To listen to the webinar and download the slides, go to:
http://www.tropos.com/tropos_downloads/RockHill/RockHill_inquiry.php

Link to the Rock Hill case study:
http://www.tropos.com/pdf/success_stories/tropos_success_story_rockhill

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Related News:

Here’s another example of a city which owns a fiber network, using its municipal wireless broadband network for wireless automated meter reading, public safety and free WiFi access.

Ponca City, Oklahoma uses muni wireless for AMR, free WiFi

Comments

  1. Interesting case study in Rock Hill. Powerful that the additive benefits of several applications contributed to a positive business case. This is an improvement over the “build it and they will come” mentality.
    Just the same, I was under the impression that it is expensive to upgrade and install wireless power meters, that it is difficult to make a business case for that solely on the basis of being able to read meters more cheaply, and that the only way to get close to a business case was to have some time-of-day and surge-management pricing arrangements that required real-time meter reading.
    Anyone know more about this and the business cases?

  2. This article gives a great insight to some real world savings in the efficient use of available public sector communication network assets. Ponca City has the advantage of owning their own fiber optic backbone but this is actually true for many cities and counties. There are thousands of miles of public sector wireless and fiber optic communication assets available in local public safety, water, electric and transportation network facilities all over the US. These communication assets often equal or even surpass in size to local private sector network infrastructure investment.

    The problem with public sector network facilities is that they are often bought a point to point at a time for government departmental cost reduction purposes and are not shared between other agencies. This often leaves hundreds of multi-agency government network duplications and even entire local dark fiber spurs connected to nothing. Basically the network stops when the department runs out of money.

    The key is to inventory all of these existing partially built public sector networks and then have multiple government entities leverage the advantages of sharing of these network infrastructures. Add a little public/private sector municipal wireless and you can light up an entire city. These shared networks can reduce city and county departmental network costs while lowering tax and utility costs to citizens. It looks like Ponco City gets it and demonstrates a real world and sustainable business model for municipal wireless.

  3. Larry is correct on the duplications between departments. Cost justification is typically done by one department for one application. Bring them across multiple departments and at $3000 – $5000 per square mile installed (includes labor), just the vandalism and theft prevention alone pays for it. Add force multiplication, meter reading, reduced wireline data and voice applications, video analytics, etc…, and any city that doesn’t do it is wasting taxpayers dollars.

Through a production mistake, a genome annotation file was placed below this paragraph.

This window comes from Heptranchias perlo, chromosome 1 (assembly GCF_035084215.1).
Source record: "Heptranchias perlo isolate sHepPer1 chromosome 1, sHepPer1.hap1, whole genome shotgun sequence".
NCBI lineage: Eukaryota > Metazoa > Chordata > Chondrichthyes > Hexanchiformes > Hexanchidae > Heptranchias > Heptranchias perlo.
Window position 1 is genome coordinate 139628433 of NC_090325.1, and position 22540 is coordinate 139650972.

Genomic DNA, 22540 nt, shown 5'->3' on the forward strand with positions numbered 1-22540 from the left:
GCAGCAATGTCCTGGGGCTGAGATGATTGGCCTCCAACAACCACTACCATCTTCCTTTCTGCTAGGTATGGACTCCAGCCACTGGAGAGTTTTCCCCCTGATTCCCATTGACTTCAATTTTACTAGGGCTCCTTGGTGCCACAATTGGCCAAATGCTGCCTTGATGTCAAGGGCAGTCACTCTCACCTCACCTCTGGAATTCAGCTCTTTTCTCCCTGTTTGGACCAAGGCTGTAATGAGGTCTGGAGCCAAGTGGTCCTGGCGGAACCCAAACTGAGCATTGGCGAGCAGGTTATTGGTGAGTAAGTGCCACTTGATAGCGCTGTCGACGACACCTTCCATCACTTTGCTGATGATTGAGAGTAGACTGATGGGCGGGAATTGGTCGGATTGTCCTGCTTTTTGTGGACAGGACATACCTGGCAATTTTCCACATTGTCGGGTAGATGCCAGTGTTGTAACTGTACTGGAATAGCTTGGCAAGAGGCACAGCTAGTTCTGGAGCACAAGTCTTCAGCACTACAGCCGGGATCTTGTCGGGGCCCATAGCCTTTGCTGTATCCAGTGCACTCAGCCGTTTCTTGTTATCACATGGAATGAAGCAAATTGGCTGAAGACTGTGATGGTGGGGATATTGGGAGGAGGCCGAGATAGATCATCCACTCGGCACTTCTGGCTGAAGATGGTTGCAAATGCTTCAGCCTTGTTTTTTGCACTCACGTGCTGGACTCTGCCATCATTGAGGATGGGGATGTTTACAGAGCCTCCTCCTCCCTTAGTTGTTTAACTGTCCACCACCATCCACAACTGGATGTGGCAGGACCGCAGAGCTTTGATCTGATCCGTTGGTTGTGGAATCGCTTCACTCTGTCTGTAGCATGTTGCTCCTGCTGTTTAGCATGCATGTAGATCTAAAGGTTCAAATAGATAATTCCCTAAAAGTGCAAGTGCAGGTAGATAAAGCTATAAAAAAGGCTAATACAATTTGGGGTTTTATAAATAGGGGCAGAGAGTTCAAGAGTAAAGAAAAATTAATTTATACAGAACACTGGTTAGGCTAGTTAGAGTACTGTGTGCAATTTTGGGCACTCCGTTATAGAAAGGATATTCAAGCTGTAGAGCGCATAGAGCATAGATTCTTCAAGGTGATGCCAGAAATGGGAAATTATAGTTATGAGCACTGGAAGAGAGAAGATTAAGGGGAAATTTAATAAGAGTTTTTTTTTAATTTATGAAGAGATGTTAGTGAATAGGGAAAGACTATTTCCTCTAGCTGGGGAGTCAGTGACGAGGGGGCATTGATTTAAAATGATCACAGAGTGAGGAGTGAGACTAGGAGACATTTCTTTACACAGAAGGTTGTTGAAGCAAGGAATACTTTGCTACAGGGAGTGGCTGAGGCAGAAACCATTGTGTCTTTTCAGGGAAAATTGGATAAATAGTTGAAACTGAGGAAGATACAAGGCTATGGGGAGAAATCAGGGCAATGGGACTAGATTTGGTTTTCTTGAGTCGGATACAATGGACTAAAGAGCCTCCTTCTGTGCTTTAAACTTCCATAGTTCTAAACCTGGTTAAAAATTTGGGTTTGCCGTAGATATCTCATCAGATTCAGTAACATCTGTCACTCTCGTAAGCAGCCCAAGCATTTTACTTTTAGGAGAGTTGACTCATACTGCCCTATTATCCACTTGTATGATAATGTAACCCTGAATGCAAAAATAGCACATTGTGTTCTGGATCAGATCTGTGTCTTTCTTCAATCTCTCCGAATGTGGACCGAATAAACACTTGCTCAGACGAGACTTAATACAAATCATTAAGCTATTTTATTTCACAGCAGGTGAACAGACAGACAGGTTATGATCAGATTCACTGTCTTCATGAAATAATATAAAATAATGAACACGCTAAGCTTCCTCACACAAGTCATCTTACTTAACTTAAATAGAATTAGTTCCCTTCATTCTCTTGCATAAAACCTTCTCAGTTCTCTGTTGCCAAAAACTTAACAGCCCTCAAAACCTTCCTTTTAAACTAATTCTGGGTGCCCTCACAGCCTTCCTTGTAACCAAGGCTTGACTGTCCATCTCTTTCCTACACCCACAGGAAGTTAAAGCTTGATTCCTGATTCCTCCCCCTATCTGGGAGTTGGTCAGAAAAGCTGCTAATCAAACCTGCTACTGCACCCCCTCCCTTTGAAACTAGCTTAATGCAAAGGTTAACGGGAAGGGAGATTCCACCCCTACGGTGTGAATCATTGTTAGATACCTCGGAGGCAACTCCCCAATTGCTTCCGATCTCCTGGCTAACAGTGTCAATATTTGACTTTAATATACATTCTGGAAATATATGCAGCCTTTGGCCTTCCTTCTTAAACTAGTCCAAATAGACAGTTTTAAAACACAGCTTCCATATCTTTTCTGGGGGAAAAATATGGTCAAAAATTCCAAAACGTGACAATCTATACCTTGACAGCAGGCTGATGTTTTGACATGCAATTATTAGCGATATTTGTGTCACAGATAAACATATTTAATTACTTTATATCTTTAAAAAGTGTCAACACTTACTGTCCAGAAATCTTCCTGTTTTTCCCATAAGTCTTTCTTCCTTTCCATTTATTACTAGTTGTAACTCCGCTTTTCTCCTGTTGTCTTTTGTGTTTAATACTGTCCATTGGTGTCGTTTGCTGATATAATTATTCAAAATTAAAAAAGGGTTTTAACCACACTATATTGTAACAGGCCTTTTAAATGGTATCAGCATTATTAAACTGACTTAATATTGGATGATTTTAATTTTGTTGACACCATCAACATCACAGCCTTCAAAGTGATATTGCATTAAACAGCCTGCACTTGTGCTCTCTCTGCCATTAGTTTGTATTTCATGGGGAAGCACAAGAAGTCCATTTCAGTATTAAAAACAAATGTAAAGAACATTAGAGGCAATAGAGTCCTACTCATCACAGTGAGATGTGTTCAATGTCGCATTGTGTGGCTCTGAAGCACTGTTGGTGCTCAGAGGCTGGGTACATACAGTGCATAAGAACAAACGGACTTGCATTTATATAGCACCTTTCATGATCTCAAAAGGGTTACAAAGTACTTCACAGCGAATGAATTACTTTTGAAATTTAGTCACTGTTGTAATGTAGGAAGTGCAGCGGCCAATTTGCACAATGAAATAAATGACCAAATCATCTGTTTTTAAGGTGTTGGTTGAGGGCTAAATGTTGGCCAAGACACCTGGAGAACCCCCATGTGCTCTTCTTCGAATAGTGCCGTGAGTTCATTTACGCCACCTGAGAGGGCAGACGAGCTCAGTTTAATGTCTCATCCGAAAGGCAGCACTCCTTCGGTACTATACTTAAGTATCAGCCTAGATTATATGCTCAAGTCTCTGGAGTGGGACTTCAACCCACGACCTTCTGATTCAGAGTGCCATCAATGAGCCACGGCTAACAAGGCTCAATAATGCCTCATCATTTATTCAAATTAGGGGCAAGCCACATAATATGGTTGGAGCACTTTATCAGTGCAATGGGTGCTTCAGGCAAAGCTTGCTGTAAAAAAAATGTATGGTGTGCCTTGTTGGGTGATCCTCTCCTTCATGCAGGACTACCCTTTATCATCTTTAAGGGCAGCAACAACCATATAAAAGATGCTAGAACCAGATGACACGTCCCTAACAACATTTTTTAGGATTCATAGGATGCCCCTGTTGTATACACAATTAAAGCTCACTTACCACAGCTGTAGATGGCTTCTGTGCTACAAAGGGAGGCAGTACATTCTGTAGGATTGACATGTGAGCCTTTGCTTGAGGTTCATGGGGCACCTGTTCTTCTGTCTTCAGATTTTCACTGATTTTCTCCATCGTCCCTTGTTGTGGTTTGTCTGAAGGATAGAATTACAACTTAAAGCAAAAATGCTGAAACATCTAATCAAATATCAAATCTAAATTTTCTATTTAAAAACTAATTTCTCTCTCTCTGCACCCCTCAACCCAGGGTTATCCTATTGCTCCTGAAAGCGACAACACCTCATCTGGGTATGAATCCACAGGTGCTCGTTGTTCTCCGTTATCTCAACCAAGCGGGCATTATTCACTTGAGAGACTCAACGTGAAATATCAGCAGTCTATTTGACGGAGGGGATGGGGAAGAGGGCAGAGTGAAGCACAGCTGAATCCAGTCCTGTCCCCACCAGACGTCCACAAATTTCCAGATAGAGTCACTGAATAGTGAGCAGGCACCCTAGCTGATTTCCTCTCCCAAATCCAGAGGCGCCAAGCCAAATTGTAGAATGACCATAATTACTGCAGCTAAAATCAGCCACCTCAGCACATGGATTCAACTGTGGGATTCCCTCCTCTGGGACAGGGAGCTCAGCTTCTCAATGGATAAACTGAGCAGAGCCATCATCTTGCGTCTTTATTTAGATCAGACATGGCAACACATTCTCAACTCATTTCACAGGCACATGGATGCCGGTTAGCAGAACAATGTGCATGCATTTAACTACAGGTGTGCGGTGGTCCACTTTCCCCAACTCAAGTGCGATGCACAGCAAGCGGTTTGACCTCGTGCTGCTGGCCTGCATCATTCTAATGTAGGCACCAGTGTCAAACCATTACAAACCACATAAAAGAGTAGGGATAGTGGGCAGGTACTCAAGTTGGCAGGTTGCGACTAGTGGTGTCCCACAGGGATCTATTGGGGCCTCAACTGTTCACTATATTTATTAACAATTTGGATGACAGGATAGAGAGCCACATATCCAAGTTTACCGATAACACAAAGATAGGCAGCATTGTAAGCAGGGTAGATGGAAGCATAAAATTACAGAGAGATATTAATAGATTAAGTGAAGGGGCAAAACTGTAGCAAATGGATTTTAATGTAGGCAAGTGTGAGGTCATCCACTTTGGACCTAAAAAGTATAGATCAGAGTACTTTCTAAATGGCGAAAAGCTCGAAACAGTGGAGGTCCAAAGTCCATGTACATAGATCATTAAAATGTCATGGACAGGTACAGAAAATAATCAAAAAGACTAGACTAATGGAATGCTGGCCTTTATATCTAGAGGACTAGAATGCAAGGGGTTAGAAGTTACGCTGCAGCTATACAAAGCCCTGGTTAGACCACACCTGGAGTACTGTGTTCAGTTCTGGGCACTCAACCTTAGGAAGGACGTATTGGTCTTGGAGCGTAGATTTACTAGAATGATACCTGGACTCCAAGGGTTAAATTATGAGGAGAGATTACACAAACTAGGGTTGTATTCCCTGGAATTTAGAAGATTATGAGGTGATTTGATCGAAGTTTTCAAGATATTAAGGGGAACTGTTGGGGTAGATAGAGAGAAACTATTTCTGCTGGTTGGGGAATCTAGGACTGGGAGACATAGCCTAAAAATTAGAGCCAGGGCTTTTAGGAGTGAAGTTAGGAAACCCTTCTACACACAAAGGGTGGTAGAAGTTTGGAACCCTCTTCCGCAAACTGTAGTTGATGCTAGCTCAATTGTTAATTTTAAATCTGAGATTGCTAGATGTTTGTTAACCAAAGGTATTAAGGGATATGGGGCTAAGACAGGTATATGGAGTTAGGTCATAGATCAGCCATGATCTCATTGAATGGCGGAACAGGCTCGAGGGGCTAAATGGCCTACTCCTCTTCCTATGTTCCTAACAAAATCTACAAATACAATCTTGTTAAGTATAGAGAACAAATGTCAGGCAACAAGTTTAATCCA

4. Steve has a great point regarding the cost of remote meter reading. Rock Hill has always found it difficult to solely justify the cost of a wireless broadband project on meter reading alone. When you consider the value of having municipal information and services (such as VOIP with softphones using a laptop) available in a true mobile environment, then the costs become much more justifiable. Having police officers in the field filing reports, researching warrants and outstanding arrests, running license plates, etc. certainly makes them more visible as well as more accessible and efficient. We have applications for the building inspectors to input data real time in the field so that contractors and office staff have instant access to the information. In addition there is an inherent opportunity to provide internet service for free as a hot spot to neighborhood parks, as we have done in Rock Hill, or you can consider becoming a full serivice Internet Service Provider to your customers as an additional funding source for your business model.

    We are finding new uses of the wireless broadband as well as new cost saving measures using the wireless broadband virtually every day. The meter reading application is certainly one of our most beneficial applications because it also offers so much more regarding customer service with the outage reporting features and ability to give customers their usage data on a daily or hourly real time basis.

    Rock Hill has certainly experienced good results and benefits from having a wireless broadband system as well as a fiber optic backbone and wireless backhaul. However, every city is different in terms of needs and functionality. I would encourage anyone interested to consider all the opportunities afforded by owning a wireless broadband solution.

  5. Mark Simms says:

    The city has one of the best free coverage areas in the state. It’s just too bad the city only offers one home internet provider which has some of the highest rates in the country.
    Comporium (the ISP) even against the vast majority of citizens voting against using Comporium the city counsel approved a new contract with them after some good ol’boy under the table wallet stuffing.

  6. It’s wrong for Comporium to dictate what other businesses can and can not do for the residents. If RH wants to offer this as a free public service to residents, who is Comporium to say otherwise? There are people who can’t afford the outrageous prices that are charged for this service and with the prevalence of the internet anymore, it’s just wrong to oppose it. Network TV is free, so should be wifi.